The peaceful and diplomatic re-engaging relations were also felt in South Korea, which President Moon Jae-in perceived as an optimistic end to the Korean war. He even praised Trump to be “the peacemaker of the Korean Peninsula”. These negotiations have increased inter-Korean cooperation, thereby peace and tranquillity are being felt by Koreans after nearly half a century. South Korea has lifted and removed some military positions that it had near the DMZ and the US and South Korea have suspended joint exercise, to avoid North Korea feeling threatened and prolong the diplomatic achievement.
Trump treated North Korea’s president just as any other head of state, something that no other national leader had ever done. More importantly, Kim Jong-un has been the first leader of North Korea to agree to three meetings with an American leader, a consent shown neither by his father or grandfather.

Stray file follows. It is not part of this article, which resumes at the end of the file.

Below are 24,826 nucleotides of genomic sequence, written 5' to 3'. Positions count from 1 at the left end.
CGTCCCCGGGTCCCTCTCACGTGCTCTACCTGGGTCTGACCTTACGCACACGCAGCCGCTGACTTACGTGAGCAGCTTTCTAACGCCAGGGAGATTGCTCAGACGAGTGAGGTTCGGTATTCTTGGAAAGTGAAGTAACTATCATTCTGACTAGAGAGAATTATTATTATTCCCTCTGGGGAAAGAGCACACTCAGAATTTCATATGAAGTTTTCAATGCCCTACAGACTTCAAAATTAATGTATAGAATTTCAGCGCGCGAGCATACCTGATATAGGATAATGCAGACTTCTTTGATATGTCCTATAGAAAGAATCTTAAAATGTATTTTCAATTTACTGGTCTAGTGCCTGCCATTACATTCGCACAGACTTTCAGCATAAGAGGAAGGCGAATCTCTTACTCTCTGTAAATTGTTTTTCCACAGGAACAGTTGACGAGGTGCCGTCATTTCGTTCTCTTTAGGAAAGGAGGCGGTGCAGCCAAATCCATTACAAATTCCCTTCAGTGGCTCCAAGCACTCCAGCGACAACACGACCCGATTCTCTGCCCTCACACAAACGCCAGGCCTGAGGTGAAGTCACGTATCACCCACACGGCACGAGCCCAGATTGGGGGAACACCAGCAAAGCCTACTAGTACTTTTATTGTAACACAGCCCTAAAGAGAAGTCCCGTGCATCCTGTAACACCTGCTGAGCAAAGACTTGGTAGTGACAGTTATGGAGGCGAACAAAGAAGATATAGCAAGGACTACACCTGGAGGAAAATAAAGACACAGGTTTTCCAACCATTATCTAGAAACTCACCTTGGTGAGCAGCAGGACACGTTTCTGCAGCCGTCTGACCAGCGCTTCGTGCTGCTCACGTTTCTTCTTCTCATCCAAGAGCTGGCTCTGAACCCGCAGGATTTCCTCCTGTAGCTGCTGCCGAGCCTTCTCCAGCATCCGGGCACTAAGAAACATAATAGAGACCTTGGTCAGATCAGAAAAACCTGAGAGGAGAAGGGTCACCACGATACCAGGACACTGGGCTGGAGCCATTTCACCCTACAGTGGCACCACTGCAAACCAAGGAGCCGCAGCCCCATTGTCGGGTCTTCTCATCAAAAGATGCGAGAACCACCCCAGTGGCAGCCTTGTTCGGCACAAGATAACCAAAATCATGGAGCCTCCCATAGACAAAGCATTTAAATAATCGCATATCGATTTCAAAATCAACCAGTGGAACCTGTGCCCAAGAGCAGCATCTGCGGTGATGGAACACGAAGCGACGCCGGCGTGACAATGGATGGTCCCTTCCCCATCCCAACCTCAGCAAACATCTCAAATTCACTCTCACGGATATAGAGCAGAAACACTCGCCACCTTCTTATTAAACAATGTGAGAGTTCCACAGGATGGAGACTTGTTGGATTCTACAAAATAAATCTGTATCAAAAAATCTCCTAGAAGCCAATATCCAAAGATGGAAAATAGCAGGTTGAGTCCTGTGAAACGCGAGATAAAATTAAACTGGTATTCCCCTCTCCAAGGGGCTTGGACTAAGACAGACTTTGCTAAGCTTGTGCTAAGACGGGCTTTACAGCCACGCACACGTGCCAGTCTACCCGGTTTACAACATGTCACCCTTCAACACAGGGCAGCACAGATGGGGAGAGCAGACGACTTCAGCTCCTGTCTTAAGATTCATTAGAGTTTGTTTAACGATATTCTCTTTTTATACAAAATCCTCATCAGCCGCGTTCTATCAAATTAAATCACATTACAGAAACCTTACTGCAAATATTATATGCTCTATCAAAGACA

A great day for the world?
Both leaders are known for being unpredictable, mercurial, and hostile. Many think tanks have stated that North Korea would be the biggest foreign policy challenge that his administration would face. However, these two leaders, who are basically worlds apart, managed to put their ruthlessness and ego into a consented strategy that could have possibly enabled Trump to eventually achieve North Korea’s denuclearisation.